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The private investigator genre is pretty much flooded with identical books. The lead character is male and must be a former police officer who became depressed with the work. Once this is established the author must give the PI some sort of substance abuse problem and a broken family a divorced wife and perhaps a couple of kids they never see. It seems to me that the vast majority of PI books will follow these rules and perhaps throw in a couple of variations to spice things up; a former solider (Elvis Cole books), a female, or even a dinosaur in disguise (Anonymous Rex)! By changing small elements to the basic PI structure authors are hoping to keep their particular series fresh. Does this mean that the basic archetype is redundant? Matt Scudder thinks otherwise.
Matt Scudder is hired by a father to look into the murder of his daughter. The police have already closed the case as a young man was apprehended covered in the victims blood and confessing to the murder. The father is more interested in his daughters life before her death as he lost contact with her years previously. Once Scudder begins to uncover what happened the truth does not prove as simple as the police surmised. It seems that there was more involved here than meets the eye. Scudder must pick through the testimony of survivors and deal with the corrupt police force if he is ever going to uncover the real reason the girl was murdered.
Written during the 70s The Sins of the Fathers is a quintessential PI novel. It is clear from the fist 10 pages why Lawrence Blocks character, Matt Scudder, has become one of the leading lights in the genre. The entire novel is underpinned with a great sense of noir and this is all due to the central character. Scudder is a walking cliché, but he was around to create the cliché. With a divorced wife, a drink problem and a former role as a police officer, he should be boring. However, Block clearly loves his characters (see the excellent Burglar series) and instils them with far more dimensions than you would at first believe.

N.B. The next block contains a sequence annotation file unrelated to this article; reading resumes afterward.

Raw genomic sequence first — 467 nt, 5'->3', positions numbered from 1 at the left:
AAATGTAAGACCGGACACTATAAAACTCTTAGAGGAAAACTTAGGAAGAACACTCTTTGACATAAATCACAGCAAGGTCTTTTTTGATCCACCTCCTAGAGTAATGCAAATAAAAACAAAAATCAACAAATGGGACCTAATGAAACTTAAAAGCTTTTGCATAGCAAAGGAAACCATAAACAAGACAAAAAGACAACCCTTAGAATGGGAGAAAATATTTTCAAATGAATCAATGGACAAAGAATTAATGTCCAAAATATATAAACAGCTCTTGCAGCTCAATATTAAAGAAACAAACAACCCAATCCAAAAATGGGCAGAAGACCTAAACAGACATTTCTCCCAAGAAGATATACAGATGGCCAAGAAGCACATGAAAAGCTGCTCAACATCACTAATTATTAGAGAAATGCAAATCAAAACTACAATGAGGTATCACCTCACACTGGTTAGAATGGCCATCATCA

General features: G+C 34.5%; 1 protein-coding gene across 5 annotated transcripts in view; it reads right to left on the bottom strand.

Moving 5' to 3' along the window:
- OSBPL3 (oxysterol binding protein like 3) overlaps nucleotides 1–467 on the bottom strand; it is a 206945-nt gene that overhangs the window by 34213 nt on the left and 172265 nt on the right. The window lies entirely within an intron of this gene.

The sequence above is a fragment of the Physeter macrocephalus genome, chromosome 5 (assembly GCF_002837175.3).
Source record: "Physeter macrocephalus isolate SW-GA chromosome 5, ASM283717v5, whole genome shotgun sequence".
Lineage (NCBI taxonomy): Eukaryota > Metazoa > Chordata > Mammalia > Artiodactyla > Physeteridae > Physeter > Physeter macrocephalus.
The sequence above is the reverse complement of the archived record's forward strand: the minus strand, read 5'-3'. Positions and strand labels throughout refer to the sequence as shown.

Scudder is a hard drinking and disillusioned man who visits prostitutes and dishes out his own justice if needed. It does not take long for you to begin sympathising with his point of view, even if his techniques are not always to your liking. By the force of Scudders convictions and personality alone, Block is able to make a generic mystery into a fun read. As a reader you can not wait to see what will happen next with this highly strung character completely opposite to the relaxed nature of Blocks other character Bernie.
The story itself does not quite live up to the character involved. Firstly, the title alone should give you a hint as to what happens once you start reading about the numerous suspects. I found that the case was pretty linear and that when any surprises occurred they were too obvious as the book signposts them. This is not saying that the story was without merit as it acted as a good base to develop Scudders character. If it was not for the well rounded and appealing nature of Scudder, this book would have failed.
Being the outsider there are few co-characters that interact with Scudder in the novel. There are a couple of former police friends and women that he meets, but no one is fully realised. Block is a good enough writer to ensure that the suspects are given enough detail so that the reader can create their own opinion, but apart from Scudder, no one really stands out.
Overall, despite the lack of inventive story and developed co-characters this book is still a triumph. This is due to the character of Matt Scudder and Blocks quality writing. Scudder is infinitely readable, even in an average mystery such as this. His dark side, coupled with his sense of justice, makes for intense adventures. Even though Scudder personifies everything that is average about the PI genre, he actually shows that these aspects of the genre are mocked because no one can do them better than he does even though they keep trying.
Author: Lawrence Block
Price: amazon uk - £4.19
play.com - £4.99
A pretty young girl is butchered in her Greenwich Village apartment. The prime suspect dies and NYPD consider the case closed, but Scudder looks into the death for the girl's father. Suddenly he's up to his neck in sleaze and corruption in a world where children must pay for their parents' sins.